What Clare said - replacement rack. You can pretty much forget about rebuilding yours since they usually score the hell out of the cylinder bore. A well remanufactured rack will have had a steel sleeve installed in the bore which should allow it to last longer than the original. Make sure you buy the "long rack" assembly. It will include new tie rods and joints and, may be less expensive than a short rack. You will need to have the wheel alignment checked and the toe-in set. If you are handy with a good assortment of hand tools, you can do the job yourself and use a tape measure to set the toe good enough to drive it to a nearby alignment shop. Air wrenches, floor jack and other things make it easier.
Good luck, Lugnut
Add pictures here
✖
<% if( /^image/.test(type) ){ %>
<% } %>
<%-name%>
Add image file
Upload

Belated thanks a lot for the good advice. Any recommendations for manufacturer?
Add pictures here
✖
<% if( /^image/.test(type) ){ %>
<% } %>
<%-name%>
Add image file
Upload
On Fri, 25 Mar 2011 01:32:42 -0800, "Guv Bob"

the rack and pinion assy. I'm wondering if there is a way to plug that leak myself without having the assy taken out and reuild?

I haven't replaced a rack in several years now. The TRW remans always worked well and lasted for me. I don't know if they are still in the reman R&P business. Where I live now, it seems that Cardone has taken over the market. Even though I have used some of their parts, I am not impressed with their quality. I tend to use others if available. I don't know if it really makes a difference since most remans are now imported like everything else these days. I have no idea where Ford sources their reman parts these days but, they don't appear to be particular better than the aftermarket. My last two alternators went less that 10k miles before giving up with failed bearings. I would love to be able to buy US or Canadian products.
One thing I did not mention before - do not turn the steering wheel with the rack disconnected. Have the steering centered before you disconnect the joint and leave the steering wheel there while disconnected. Make sure the replacement rack is centered before attempting to re-connect. If the steering wheel is turned too far, the clock spring may be damaged and you will end up with a dead air bag. The clock spring can be replaced,but the last one I bought was around $100 for parts IIRC. A little care can prevent that.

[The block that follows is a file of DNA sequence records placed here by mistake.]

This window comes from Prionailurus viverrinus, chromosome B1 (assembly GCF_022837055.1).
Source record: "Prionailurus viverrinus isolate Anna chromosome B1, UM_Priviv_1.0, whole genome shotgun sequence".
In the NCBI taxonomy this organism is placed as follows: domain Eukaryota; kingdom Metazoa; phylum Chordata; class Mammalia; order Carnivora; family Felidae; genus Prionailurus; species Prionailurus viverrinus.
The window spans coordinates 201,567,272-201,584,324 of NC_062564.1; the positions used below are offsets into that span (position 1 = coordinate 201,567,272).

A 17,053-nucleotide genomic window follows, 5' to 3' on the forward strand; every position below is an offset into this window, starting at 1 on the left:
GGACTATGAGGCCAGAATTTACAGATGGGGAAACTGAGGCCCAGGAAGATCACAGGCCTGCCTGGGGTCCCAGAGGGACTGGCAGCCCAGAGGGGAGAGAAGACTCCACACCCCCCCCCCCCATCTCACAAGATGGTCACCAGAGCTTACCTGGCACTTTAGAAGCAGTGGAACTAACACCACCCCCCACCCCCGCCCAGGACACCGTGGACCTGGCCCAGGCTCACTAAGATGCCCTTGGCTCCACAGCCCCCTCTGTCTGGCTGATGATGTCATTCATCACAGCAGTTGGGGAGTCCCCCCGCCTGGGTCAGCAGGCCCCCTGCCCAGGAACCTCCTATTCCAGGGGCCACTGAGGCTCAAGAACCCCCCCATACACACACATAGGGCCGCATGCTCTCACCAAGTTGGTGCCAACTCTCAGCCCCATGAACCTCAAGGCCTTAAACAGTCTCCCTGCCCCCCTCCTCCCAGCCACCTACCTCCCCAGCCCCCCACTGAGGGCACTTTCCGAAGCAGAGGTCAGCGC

Lugnut
Add pictures here
✖
<% if( /^image/.test(type) ){ %>
<% } %>
<%-name%>
Add image file
Upload

Thank you, Lugnut. I'm not set up for working under the car, so will have to fork over the extra $$ and take to a shop. Sound like it's a pretty routine job (famous last words)....
Add pictures here
✖
<% if( /^image/.test(type) ){ %>
<% } %>
<%-name%>
Add image file
Upload
wrote:

One caution...Either you check or have the shop check the fluid in the pump reservoir for metal filing, chips, shavings, etc. I found that if the inner tie rods had been grinding away at the rack body or vice-versa, then those filings were scattered through the system. The only solution was to flush the system and if necessary replace the pump and reservoir if required....Sometimes it wasn't other time it was....
DaveD

Add pictures here
✖
<% if( /^image/.test(type) ){ %>
<% } %>
<%-name%>
Add image file
Upload

Thanks, will do.
Add pictures here
✖
<% if( /^image/.test(type) ){ %>
<% } %>
<%-name%>
Add image file
Upload

Thanks, will do.
Do you know if there is an exploded view of this particular R&P online?
Add pictures here
✖
<% if( /^image/.test(type) ){ %>
<% } %>
<%-name%>
Add image file
Upload
Latest chapter....
Replaced PS pump, R&P and related hoses, etc., a few weeks ago. Was nice and quiet for awhile but now the good old PS whine is back just as loud as ever. Fluid is holding at proper level and all else is fine.
I guess I'll just have to live with the fact that all the neighbors will hear when I come home. But I'm wondering now -- do the new Ford's still come off the line with this quality control problems like this?

Thanks, will do.
Do you know if there is an exploded view of this particular R&P online?
Add pictures here
✖
<% if( /^image/.test(type) ){ %>
<% } %>
<%-name%>
Add image file
Upload

Related Threads

Motorsforum.com is a website by car enthusiasts for car enthusiasts. It is not affiliated with any of the car or spare part manufacturers or car dealers discussed here. All logos and trade names are the property of their respective owners.